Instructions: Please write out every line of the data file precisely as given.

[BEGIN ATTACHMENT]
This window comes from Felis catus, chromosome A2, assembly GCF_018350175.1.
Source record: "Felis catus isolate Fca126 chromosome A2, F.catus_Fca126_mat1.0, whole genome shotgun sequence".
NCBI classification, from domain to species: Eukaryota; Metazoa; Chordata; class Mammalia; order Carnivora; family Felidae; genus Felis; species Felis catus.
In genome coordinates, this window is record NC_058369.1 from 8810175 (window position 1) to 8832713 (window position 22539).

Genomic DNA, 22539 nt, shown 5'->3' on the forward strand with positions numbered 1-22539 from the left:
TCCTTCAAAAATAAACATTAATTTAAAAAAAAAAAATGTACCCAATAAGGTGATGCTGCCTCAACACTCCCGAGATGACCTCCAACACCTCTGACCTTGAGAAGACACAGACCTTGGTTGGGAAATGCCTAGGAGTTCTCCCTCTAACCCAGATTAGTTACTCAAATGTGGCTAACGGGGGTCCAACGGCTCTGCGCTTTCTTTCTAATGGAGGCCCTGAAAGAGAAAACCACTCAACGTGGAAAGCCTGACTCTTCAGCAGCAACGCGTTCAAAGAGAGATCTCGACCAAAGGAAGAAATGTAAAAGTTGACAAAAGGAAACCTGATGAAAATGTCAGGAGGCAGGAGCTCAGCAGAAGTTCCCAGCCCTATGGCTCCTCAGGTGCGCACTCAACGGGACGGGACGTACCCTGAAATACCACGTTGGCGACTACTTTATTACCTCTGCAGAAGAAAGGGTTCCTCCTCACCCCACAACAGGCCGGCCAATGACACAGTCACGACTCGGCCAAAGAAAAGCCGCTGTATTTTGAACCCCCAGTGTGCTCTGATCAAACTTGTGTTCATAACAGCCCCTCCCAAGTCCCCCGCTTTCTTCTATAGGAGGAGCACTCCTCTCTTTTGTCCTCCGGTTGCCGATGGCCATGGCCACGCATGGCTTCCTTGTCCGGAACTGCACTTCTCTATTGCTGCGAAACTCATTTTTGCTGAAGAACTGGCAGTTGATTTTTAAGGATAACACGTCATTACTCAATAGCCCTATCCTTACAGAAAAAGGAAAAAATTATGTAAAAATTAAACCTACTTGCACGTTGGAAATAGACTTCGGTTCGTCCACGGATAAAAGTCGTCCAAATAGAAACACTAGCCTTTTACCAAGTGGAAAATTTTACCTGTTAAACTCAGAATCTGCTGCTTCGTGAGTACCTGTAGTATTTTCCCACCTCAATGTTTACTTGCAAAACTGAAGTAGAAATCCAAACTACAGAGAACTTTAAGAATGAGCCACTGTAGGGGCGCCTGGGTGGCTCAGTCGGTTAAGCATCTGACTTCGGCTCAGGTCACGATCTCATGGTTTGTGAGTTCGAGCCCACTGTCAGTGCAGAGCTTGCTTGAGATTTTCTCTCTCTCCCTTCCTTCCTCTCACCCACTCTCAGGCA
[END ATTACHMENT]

This window comes from Felis catus, chromosome A2, assembly GCF_018350175.1.
Source record: "Felis catus isolate Fca126 chromosome A2, F.catus_Fca126_mat1.0, whole genome shotgun sequence".
NCBI classification, from domain to species: Eukaryota; Metazoa; Chordata; class Mammalia; order Carnivora; family Felidae; genus Felis; species Felis catus.
In genome coordinates, this window is record NC_058369.1 from 8810175 (window position 1) to 8832713 (window position 22539).

Genomic DNA, 22539 nt, shown 5'->3' on the forward strand with positions numbered 1-22539 from the left:
TCCTTCAAAAATAAACATTAATTTAAAAAAAAAAAATGTACCCAATAAGGTGATGCTGCCTCAACACTCCCGAGATGACCTCCAACACCTCTGACCTTGAGAAGACACAGACCTTGGTTGGGAAATGCCTAGGAGTTCTCCCTCTAACCCAGATTAGTTACTCAAATGTGGCTAACGGGGGTCCAACGGCTCTGCGCTTTCTTTCTAATGGAGGCCCTGAAAGAGAAAACCACTCAACGTGGAAAGCCTGACTCTTCAGCAGCAACGCGTTCAAAGAGAGATCTCGACCAAAGGAAGAAATGTAAAAGTTGACAAAAGGAAACCTGATGAAAATGTCAGGAGGCAGGAGCTCAGCAGAAGTTCCCAGCCCTATGGCTCCTCAGGTGCGCACTCAACGGGACGGGACGTACCCTGAAATACCACGTTGGCGACTACTTTATTACCTCTGCAGAAGAAAGGGTTCCTCCTCACCCCACAACAGGCCGGCCAATGACACAGTCACGACTCGGCCAAAGAAAAGCCGCTGTATTTTGAACCCCCAGTGTGCTCTGATCAAACTTGTGTTCATAACAGCCCCTCCCAAGTCCCCCGCTTTCTTCTATAGGAGGAGCACTCCTCTCTTTTGTCCTCCGGTTGCCGATGGCCATGGCCACGCATGGCTTCCTTGTCCGGAACTGCACTTCTCTATTGCTGCGAAACTCATTTTTGCTGAAGAACTGGCAGTTGATTTTTAAGGATAACACGTCATTACTCAATAGCCCTATCCTTACAGAAAAAGGAAAAAATTATGTAAAAATTAAACCTACTTGCACGTTGGAAATAGACTTCGGTTCGTCCACGGATAAAAGTCGTCCAAATAGAAACACTAGCCTTTTACCAAGTGGAAAATTTTACCTGTTAAACTCAGAATCTGCTGCTTCGTGAGTACCTGTAGTATTTTCCCACCTCAATGTTTACTTGCAAAACTGAAGTAGAAATCCAAACTACAGAGAACTTTAAGAATGAGCCACTGTAGGGGCGCCTGGGTGGCTCAGTCGGTTAAGCATCTGACTTCGGCTCAGGTCACGATCTCATGGTTTGTGAGTTCGAGCCCACTGTCAGTGCAGAGCTTGCTTGAGATTTTCTCTCTCTCCCTTCCTTCCTCTCACCCACTCTCAGGCA